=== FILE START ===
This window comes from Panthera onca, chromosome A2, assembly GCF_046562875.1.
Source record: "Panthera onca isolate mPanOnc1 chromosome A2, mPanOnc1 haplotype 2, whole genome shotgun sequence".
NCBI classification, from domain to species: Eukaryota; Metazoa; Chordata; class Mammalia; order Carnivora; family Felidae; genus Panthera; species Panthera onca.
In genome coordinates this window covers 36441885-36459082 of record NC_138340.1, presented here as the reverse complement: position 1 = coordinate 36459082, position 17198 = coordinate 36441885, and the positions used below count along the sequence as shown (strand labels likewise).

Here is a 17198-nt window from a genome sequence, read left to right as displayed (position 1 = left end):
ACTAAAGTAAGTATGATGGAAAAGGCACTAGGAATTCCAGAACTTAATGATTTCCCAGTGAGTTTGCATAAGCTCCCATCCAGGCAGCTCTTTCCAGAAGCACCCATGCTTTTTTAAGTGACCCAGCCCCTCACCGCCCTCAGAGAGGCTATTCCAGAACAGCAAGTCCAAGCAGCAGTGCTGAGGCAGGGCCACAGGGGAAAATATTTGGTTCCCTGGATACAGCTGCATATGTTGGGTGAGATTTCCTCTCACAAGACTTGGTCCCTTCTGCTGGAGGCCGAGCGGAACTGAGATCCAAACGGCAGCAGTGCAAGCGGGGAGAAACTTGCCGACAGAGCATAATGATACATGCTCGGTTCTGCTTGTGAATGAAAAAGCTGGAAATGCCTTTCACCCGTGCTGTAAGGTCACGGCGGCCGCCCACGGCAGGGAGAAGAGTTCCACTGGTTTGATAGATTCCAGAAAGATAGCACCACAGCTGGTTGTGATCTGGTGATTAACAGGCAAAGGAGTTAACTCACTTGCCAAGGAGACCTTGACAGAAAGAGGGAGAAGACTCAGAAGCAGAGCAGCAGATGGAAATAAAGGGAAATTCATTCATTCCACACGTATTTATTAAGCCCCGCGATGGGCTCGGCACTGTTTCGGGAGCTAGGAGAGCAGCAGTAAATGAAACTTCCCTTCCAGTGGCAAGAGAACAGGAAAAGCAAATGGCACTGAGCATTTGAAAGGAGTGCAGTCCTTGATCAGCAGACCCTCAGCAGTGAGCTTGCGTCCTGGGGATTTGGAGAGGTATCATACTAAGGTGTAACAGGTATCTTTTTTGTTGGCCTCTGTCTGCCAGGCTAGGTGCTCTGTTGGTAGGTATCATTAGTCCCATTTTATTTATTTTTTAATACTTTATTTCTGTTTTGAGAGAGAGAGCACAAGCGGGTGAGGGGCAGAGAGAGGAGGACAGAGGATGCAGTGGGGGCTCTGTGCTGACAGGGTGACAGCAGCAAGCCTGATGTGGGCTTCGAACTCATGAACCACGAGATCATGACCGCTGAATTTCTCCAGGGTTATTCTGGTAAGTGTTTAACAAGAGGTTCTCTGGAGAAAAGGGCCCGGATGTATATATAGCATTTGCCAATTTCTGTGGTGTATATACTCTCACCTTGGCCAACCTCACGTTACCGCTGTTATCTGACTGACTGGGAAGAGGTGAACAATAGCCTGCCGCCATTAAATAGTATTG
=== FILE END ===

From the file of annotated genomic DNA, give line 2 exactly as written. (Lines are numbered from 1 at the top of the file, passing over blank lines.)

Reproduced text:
Source record: "Panthera onca isolate mPanOnc1 chromosome A2, mPanOnc1 haplotype 2, whole genome shotgun sequence".